Failure is big part of the dotcom experience. If your business hasn’t imploded in a cloud of VC-funded, coke-fueled hubris, you haven’t lived. Most of the world lost their ass on the Internet ten years ago, but here in the classical music world, we’re old school. We still use real words as domain names. Luckily, ProperDiscord.com is here to help with a remedial freeconomics lesson: ten sure-fire ways to set your music startup on the slow but steady route to bankruptcy.
1) Plan to take market share from a massive multinational company by implementing something they can copy faster than your tiny startup can gain a foothold in the marketplace. Make sure that your company leaks like a sieve so all your well-funded competitors know what they’re copying before you’ve finished it, ruining any chance that they might buy you out instead of stealing your idea. Bonus points if you can’t patent your idea. Even more points if you could have but didn’t.
2) Put the word “portal” anywhere in your business plan. This isn’t 1998. Just to be clear, at no time soon will you pay for good classical music editorial by selling advertising, and people won’t visit a site that doesn’t answer a specific and clearly identifiable question or need – especially one that is adequately covered by a combination of Google, artist/venue websites and wikipedia. Bonus points if people who have visited your website keep asking you what it does.
3) Run it as a hobby. Nothing spurs innovation like a wealthy auteur who doesn’t need to listen to anybody’s advice and can afford to run for years without ever turning a profit. Bonus points if you undermine the whole market by giving away free content while you play at being a dotcom impressario.
4) Market your niche retailer on accessibility – because what people really want is to discover something they didn’t know they wanted in a place they never go.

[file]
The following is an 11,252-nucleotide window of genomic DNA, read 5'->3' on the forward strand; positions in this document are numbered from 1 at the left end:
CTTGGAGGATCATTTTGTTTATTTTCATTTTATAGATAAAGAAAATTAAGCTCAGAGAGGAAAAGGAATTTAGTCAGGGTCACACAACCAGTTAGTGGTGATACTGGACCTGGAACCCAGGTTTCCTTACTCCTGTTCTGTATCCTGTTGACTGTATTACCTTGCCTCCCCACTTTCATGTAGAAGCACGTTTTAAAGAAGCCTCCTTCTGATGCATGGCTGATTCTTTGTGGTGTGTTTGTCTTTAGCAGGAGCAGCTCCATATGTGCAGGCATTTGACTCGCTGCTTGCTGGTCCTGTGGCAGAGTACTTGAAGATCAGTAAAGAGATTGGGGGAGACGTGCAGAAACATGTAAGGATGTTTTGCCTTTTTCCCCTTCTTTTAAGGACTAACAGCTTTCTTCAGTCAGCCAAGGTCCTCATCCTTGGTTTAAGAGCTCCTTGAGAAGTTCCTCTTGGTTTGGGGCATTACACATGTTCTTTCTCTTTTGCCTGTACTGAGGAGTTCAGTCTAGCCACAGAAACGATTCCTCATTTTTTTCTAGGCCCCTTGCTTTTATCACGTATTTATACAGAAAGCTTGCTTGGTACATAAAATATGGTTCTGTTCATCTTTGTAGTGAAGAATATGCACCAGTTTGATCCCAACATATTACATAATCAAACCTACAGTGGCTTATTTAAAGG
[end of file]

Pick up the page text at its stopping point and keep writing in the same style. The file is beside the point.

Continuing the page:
5) Create an information product that is only useful if everybody adopts it simultaneously, or which requires your partners to undertake massive engineering work for no discernible reward to anybody but you. What are you? A communist? An anarchist? An idiot? Companies won’t do this. Not even on the Internet.
6) Launch your high-end, niche retailer before it is even halfway finished, and invite comparisons to established mega-budget multinational superstores in the hope that everybody will judge your shop not on the way it works now, but on the way you expect it will work in about a year’s time. Make it ugly on the principle that classical music consumers are too interested in high art to be distracted by mere aesthetic concerns. Bonus points if you expect people to give their credit card details to a website with multiple spelling errors on its homepage.
7) Design a site that is perfectly easy to use once people have read the help file. Behave as if that’s ok. Conduct useability tests with members of your family. Keep interrupting to show them how to do stuff that they’re obviously too dumb to work out.
8) Use an audio format that plays on exactly none of the most popular jukebox applications as if people didn’t have record collections until they started shopping from your store.
9) Create a complex and expensive technological solution to a problem that doesn’t exist. Sell it to non-profits. Expect their excitement to last more than two news cycles.
10) Create something that has repeatedly failed before. Make no effort to identify the causes of those failures, and anticipate a radically different outcome to an almost identical business plan. If your idea is to build a platform that lets artists create cheap, simple, customizable websites with widgets for streaming music, tour dates, photos, videos, a forum and regular fan updates then congratulations: you’ve invented MySpace.
I might just start a hosting company. Seriously. It’s like taking candy from blind sitting ducks in a barrel.